Pippin and family are here to celebrate Jamie’s birthday which was earlier this week. He is the boy who waited to be born until his mother had been able to participate fully in saying good-bye to his Grandpa Glad. It was the day after my husband’s funeral that he came into the world, and I had let you all know about those events with this post, “Death and Life in Springtime.” So, Jamie is four years old! We have lots of good things planned for the weekend, about which I might share afterward, including a visit to Grandpa’s grave.

“They say” we will have a few sunny days now before more rain comes. When I shopped for the bird seed yesterday I bought a couple more plants which I will set out as soon as possible. Here’s a picture of all the new things, with a couple of old things:

bacopa and calendula

And below, the ginger-scented geranium I bought at the big farm festival last summer:

It’s been hanging out in the greenhouse all winter. When it began to bloom I wanted to have it in the house where I can see it all the time and get a whiff now and then.

Happy Spring to all my dear readers and friends!

In the depths of your being.

During Lent our women’s book club at church is reading Wounded by Love: The Life and Wisdom of Saint Porphyrios. Merely reading the words of this 20th-century saint as he tells about his life is “wounding” me with his own love, which of course flows from God Himself through that human life that received much grace.

Yesterday was sunny and the biting winds had calmed. When I went out to cut some asparagus and then to look more closely at the plum blossoms, the orange chair invited me to sit down; immediately the ergonomics of the Adirondack design and the enclosed spot between the rosemary and the fava beans began to apply a balm to my body and soul, and before my face started to burn I went back to the house to get my book and sun hat.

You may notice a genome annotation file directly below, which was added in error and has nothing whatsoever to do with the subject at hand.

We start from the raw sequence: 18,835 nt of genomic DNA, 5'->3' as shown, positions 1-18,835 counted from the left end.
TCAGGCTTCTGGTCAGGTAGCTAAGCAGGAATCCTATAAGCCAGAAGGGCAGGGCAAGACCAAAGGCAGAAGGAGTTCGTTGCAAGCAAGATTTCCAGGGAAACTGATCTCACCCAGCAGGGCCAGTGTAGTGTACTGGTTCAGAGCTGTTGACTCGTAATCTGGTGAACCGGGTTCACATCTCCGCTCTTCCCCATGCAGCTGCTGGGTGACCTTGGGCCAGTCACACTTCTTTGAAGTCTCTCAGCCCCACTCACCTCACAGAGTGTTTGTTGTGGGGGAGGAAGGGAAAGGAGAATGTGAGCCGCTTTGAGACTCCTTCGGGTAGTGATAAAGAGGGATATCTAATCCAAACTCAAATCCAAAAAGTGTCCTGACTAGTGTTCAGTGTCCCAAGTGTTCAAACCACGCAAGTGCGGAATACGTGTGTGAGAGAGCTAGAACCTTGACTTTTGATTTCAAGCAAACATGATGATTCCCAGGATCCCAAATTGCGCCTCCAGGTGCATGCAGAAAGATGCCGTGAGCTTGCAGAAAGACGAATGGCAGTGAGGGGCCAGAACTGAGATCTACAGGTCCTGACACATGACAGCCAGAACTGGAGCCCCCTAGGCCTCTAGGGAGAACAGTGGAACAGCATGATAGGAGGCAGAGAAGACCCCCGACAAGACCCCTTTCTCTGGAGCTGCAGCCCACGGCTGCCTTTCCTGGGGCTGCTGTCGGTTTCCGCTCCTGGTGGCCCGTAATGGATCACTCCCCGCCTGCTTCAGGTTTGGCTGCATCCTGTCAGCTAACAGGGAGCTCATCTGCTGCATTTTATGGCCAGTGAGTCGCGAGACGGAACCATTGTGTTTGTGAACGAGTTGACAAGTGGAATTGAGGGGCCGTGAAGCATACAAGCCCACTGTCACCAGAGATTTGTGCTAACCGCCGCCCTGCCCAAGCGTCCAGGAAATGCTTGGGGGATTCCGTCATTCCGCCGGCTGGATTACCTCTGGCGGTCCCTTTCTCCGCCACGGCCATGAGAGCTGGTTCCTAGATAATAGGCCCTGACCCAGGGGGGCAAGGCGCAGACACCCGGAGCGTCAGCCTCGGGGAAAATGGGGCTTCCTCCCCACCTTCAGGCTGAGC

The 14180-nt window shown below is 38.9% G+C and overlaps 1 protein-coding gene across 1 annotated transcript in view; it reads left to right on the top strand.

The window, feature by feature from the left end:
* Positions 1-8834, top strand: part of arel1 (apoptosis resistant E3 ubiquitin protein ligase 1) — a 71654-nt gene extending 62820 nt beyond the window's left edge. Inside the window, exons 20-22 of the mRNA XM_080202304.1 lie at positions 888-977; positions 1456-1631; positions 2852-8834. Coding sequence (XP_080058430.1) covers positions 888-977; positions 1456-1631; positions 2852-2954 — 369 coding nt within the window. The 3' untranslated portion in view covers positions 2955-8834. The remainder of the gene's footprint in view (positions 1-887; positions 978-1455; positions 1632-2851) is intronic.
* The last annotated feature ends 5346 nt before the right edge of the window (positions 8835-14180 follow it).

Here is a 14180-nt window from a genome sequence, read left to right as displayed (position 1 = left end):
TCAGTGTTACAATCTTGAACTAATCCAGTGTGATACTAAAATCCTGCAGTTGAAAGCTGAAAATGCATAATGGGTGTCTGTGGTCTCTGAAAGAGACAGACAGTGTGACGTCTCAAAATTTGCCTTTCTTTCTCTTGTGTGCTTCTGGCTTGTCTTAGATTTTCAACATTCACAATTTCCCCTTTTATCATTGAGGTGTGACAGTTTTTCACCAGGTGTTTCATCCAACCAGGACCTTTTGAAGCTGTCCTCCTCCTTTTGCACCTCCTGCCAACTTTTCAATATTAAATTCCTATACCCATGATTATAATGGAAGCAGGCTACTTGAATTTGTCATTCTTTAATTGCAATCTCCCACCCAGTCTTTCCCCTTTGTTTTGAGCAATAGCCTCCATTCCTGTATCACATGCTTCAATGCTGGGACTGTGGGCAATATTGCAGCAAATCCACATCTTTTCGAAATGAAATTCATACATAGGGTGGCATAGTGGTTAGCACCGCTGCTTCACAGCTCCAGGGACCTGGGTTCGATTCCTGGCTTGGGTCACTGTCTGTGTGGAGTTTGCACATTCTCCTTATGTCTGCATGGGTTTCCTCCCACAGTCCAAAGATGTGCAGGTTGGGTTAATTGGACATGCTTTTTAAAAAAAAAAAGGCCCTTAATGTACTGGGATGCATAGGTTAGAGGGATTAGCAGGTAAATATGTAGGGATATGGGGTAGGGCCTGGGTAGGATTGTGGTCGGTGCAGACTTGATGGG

This is what the view was like, from my cozy corner:

Did you notice that black chair by the rosemary above? I actually got too hot after a while and moved to that one. Then I was closer to the tray bird feeder and I took this picture; it was almost as hard for me to see the birds as they are to see in this shot, everything was so sunny bright.

I alternated between being lost in the saint’s tale of his youth in Greece, and being conscious of the deliciousness of my situation and how it seemed to be the perfect lenten activity and food for the soul that had been given to me. Truly, if it were not Lent I no doubt would be busy about more “useful” work. But here I was, enjoying the first days of springtime, watching the bees — the first sighted this year — working the rosemary.

And then, what was that –?  on my hat, making a rustling noise and scratching feeling through the weave. I raised my hand, and a bird flew off into the redwood tree. I could see his profile up there, smaller than a dove but larger than a finch… and then he was right back down to the feeder, and he was a sparrow. Did he land on me because he didn’t recognize me as a human, or because he did recognize me as the lady who fills the feeders?

In the front garden the pale yellow California poppies have sprouted all over the place, and one bloom opened. This picture of plum flowers shows my bedroom window up above.

As my bones warmed from the solar heat, my heart soaked up joy from Father Porphyrios. There is so much I want to share with you about him, but for now I’ll just offer this quote from the second part of the book, which collects some of his teachings. Then I need to get out of this cold corner of my house and into the sunshine again.